Shihad, photo supplied
When Shihad recorded their 1993 debut Churn at Auckland’s York Street Studio with Killing Joke frontman Jaz Coleman in the producer’s seat, they were something of a test case for the studio co-founded by the English expat, who worked the band hard in order to capture the album’s ultra-clinical metal sound.
Of that time with Coleman, Shihad frontman Jon Toogood says:
“I was still young enough to think that people who played music for a living were actually a different species of human. We all looked up to him, we were kids; he was giving us Brave New World, and all these books to read and expanding our minds, and then talking about shamanism and conjuring up magic in music – which was excellent, but also we found out he was a man as well … and a mad man.”
After a falling out that saw both parties keep their distance for a decade-plus, Toogood and drummer Tom Larkin talked to Coleman at the UK’s Metal Hammer Golden Gods Awards in 2012, a chance encounter that would see the band and their original producer reunite at York Street Studio to record their new studio album FVEY. And in doing so, they became the last band to use the now defunct facility.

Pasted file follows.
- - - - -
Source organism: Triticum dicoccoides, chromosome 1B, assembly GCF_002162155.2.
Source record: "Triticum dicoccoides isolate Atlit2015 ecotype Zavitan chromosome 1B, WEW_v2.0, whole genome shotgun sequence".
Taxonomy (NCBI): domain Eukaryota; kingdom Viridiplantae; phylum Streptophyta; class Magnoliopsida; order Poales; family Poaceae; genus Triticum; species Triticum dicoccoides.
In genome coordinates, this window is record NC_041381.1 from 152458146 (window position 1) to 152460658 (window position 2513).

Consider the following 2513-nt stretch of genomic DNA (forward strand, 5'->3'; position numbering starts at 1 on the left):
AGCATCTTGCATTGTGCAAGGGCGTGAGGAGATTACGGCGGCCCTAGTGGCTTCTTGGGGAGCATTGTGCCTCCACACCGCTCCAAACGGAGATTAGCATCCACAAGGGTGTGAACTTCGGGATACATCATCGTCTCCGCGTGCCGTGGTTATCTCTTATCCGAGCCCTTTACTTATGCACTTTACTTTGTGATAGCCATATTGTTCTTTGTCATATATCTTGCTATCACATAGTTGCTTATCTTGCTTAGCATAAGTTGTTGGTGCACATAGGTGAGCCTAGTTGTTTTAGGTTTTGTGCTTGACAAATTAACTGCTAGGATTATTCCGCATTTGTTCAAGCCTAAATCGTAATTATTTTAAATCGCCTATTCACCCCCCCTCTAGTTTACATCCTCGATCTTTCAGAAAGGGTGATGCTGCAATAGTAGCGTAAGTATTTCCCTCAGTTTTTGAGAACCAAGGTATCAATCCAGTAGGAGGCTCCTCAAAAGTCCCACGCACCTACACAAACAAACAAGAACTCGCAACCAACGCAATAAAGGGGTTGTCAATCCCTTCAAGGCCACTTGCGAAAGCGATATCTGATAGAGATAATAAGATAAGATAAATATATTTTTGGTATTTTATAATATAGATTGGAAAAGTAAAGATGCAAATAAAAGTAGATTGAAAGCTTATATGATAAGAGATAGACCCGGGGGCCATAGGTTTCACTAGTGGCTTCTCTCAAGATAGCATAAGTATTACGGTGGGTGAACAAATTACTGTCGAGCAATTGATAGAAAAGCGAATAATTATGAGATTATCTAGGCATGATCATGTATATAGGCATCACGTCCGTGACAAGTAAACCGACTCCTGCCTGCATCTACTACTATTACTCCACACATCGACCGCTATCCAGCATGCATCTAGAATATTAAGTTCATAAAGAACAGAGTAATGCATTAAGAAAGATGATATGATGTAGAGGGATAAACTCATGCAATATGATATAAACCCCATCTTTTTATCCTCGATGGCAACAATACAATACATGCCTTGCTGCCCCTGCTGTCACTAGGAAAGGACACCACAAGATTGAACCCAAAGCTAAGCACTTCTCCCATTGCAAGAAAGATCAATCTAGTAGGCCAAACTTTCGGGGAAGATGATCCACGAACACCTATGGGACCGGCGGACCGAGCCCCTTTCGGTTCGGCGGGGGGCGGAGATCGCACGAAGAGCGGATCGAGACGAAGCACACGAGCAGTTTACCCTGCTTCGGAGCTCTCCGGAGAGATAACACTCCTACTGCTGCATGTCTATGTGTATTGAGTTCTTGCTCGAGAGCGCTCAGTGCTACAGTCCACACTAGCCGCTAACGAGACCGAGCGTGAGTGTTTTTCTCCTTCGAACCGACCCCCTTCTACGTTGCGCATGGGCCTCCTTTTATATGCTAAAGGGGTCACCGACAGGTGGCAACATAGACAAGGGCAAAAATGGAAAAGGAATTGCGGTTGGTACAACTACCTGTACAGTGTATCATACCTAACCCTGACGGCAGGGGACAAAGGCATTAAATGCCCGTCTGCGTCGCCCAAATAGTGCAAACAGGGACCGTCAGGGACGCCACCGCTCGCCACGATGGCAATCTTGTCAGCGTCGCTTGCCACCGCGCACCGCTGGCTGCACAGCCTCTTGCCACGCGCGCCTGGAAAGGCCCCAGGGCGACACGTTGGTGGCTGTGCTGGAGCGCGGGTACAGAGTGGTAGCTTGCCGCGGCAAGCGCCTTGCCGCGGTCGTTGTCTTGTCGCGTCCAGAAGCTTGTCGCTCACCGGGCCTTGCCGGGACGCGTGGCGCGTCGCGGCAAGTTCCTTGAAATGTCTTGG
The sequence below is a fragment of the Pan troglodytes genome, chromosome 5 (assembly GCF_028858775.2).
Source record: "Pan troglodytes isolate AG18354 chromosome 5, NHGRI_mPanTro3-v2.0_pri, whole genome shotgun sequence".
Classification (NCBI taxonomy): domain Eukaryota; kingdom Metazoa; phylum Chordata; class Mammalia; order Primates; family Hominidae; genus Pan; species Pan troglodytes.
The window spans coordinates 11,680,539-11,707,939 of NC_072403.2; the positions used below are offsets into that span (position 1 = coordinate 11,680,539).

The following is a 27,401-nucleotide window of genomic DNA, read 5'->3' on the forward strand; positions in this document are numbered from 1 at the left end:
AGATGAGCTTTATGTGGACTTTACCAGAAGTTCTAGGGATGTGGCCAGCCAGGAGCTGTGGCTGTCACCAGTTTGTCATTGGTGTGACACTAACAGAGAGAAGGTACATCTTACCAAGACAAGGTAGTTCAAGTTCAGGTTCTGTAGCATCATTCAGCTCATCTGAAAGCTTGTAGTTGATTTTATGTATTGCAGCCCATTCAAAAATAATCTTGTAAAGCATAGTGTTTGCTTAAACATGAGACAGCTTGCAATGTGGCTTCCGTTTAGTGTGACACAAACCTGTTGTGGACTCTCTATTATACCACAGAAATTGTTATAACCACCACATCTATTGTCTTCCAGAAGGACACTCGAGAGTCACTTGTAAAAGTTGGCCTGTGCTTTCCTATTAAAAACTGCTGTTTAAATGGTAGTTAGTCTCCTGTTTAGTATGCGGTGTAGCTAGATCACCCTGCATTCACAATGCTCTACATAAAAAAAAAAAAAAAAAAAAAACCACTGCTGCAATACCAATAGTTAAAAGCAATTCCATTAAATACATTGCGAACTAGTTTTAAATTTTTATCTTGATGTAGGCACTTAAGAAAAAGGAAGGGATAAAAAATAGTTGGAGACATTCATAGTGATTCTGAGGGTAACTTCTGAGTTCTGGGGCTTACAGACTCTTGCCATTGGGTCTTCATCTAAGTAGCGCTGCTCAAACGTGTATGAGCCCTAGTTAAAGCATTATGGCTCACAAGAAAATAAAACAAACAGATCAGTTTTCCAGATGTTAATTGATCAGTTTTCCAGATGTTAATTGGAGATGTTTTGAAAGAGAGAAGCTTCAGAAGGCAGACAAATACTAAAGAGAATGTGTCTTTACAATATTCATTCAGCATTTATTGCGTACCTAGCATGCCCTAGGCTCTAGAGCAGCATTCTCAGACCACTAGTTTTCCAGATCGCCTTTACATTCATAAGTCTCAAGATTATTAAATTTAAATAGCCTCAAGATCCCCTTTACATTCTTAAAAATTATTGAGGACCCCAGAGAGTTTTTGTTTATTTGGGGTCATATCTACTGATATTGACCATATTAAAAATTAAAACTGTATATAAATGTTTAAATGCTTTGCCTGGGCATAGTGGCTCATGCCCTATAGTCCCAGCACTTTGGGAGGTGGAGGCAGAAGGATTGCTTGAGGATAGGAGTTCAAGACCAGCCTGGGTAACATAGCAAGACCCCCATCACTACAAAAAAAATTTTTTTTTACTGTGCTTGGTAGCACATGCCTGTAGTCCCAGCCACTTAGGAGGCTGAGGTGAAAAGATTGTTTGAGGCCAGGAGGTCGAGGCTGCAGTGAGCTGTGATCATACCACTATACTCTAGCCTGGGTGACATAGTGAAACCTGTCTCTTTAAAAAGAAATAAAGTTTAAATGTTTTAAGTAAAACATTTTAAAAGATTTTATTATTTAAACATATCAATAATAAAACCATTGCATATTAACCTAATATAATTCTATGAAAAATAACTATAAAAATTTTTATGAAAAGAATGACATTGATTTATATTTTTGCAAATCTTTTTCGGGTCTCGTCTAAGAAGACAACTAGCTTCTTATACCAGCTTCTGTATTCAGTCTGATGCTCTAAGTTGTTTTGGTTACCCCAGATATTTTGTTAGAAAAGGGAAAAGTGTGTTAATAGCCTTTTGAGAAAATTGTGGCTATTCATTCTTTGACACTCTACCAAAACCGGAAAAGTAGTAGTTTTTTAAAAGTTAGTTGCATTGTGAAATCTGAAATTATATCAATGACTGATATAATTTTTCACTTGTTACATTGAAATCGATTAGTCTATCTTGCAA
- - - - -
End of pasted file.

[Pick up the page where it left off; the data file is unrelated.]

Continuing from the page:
In this conversation with Sam Wicks, Jon Toogood and bass player Karl Kippenberger discuss the reasons behind the original split, how they got Coleman back to York Street, and the drive behind Shihad’s politically-charged ninth studio album.